The state legislature approved $125 million to aid in relief efforts on March 17, and Governor Whitmer called in the Michigan Army National Guard to assist with supply distribution the next day,[38][39] which subsequently fueled rumors of a potential shift to martial law within the state. Whitmer later dismissed this as false.[40] The state legislature allocated an additional $150 million for medical supplies and personal protective equipment for hospitals on March 30.[41] Governor Whitmer requested a major disaster declaration on March 26, which President Donald Trump granted on March 28.[42] On May 13, the Michigan Unemployment Insurance Agency reported 1.375 million people have received benefits since the state of emergency was declared two months prior.[43]

Timeline[edit source | edit]

March[edit source | edit]

March 10–17[edit source | edit]

March 10:

March 11:

  • No new cases were confirmed.
  • Several universities and colleges moved to online education plus initiated various extensions, postponements, and alterations to academic schedules.[29]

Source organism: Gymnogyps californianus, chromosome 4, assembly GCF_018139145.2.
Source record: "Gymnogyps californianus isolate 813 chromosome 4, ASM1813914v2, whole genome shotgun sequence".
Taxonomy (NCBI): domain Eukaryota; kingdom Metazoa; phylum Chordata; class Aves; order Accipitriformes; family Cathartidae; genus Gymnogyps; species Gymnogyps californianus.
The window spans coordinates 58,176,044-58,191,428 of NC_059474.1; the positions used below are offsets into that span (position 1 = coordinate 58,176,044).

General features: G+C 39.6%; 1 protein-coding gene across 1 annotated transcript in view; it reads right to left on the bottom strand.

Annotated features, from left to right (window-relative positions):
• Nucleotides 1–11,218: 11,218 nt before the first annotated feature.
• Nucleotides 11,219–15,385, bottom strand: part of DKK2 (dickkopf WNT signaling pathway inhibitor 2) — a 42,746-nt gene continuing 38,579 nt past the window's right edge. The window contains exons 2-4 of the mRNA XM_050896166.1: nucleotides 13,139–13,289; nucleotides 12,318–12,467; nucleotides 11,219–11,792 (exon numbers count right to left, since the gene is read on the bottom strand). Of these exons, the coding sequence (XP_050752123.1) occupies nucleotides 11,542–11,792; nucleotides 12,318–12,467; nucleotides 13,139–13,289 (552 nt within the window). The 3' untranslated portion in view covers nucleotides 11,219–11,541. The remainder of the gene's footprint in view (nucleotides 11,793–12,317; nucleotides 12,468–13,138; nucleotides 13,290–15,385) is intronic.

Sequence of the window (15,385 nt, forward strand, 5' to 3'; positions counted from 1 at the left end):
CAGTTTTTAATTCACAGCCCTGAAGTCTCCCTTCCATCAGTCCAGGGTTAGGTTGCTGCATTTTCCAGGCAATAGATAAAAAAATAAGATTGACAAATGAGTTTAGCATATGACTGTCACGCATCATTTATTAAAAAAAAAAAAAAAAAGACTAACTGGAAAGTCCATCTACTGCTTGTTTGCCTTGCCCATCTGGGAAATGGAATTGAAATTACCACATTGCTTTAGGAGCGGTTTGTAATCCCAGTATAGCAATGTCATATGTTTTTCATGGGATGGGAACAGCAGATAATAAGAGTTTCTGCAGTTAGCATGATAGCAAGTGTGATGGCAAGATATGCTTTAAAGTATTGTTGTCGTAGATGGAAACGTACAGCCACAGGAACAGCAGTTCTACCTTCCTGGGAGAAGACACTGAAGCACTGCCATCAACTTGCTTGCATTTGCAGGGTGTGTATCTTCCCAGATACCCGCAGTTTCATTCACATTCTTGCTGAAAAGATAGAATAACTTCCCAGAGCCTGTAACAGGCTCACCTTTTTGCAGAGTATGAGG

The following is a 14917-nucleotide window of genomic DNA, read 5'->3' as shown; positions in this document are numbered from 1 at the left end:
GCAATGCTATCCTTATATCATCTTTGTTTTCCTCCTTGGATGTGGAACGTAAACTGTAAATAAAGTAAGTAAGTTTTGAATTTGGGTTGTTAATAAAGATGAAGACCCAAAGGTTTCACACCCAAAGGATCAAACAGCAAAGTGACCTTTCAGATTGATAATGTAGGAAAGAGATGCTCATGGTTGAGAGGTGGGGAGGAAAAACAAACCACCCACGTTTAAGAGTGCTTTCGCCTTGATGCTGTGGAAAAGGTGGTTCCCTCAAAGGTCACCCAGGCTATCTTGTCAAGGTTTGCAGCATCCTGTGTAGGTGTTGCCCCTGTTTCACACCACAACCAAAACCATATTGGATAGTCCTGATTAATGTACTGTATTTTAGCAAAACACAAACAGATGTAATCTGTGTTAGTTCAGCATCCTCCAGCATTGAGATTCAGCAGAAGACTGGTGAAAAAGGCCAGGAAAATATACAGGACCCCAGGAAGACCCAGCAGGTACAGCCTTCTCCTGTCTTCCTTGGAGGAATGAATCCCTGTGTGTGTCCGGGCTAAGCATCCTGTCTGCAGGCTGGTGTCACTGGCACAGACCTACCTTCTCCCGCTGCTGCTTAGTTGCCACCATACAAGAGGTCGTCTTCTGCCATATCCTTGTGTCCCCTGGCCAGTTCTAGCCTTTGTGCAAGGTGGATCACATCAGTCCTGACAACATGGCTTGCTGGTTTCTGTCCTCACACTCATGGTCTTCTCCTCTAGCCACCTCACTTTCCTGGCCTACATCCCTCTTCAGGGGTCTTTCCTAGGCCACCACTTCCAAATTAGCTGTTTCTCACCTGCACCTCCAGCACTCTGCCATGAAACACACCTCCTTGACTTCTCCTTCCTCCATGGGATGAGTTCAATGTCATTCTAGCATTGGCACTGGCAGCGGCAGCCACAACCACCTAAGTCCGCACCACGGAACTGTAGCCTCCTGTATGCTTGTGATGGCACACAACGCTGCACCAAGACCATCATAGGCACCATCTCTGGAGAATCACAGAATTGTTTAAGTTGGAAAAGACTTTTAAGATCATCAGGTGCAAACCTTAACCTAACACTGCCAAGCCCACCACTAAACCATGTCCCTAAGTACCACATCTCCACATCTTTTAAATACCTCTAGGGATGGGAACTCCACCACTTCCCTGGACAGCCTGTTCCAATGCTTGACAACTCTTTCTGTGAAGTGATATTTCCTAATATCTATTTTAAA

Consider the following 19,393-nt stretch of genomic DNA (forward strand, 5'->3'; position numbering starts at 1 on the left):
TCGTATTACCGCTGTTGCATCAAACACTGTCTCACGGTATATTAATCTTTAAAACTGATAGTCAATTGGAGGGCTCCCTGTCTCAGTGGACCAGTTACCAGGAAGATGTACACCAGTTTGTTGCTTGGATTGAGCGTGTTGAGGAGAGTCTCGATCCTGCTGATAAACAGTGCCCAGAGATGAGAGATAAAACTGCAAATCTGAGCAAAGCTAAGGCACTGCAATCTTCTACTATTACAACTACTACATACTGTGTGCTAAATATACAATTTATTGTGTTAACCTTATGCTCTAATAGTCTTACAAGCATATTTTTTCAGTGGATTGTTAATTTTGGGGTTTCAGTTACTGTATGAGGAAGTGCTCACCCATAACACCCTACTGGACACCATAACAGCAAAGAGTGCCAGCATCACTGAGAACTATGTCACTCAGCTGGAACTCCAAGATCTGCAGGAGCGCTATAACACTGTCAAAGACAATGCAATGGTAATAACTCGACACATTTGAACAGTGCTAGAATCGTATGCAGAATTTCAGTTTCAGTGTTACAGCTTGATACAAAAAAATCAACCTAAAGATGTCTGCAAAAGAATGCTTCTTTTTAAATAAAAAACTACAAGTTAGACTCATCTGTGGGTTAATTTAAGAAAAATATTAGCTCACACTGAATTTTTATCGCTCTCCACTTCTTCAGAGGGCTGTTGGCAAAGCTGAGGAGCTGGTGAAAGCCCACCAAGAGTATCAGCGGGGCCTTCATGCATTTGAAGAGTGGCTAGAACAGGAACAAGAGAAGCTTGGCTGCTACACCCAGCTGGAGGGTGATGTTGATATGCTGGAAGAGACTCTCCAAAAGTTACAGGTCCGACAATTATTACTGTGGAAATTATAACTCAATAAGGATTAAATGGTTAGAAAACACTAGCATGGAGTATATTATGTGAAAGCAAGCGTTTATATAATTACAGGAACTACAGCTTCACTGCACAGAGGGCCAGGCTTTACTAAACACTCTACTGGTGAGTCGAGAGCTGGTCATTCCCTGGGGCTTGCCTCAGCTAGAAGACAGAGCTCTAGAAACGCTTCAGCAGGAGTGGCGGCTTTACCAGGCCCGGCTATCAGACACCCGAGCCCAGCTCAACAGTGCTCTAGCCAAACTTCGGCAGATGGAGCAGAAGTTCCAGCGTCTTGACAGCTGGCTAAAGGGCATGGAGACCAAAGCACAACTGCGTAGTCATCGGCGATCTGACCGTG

March 12:

  • Ten new presumptive-positive cases, for a state total of 12.[44]
  • In response to the increase in cases, Governor Whitmer announced the statewide closure of all K-12 school buildings, effective March 16 and extending through April 5.[45]

March 13:

  • Thirteen presumptive-positive cases were announced, bringing the state's total to 25.[46]

March 14:

  • Eight more cases confirmed, for a total of 33.[47]

March 15:

  • Twenty more cases confirmed, for a total of 53.[48][49]

March 16:

  • One more case confirmed, for a total of 54.[50]
  • The statewide closure of all K-12 school buildings began.[45]

March 17:

  • Eleven more cases confirmed, for a total of 65.[51]

March 18–24[edit source | edit]

March 18:

  • Fifteen cases confirmed for an official total of 80. The state's first death was confirmed at Beaumont Health in Wayne County, a Southgate man in his 50s with underlying health conditions.[52] Two more deaths reported: an 81-year old in Detroit and a woman in her 50s with underlying health conditions in Pontiac.[53]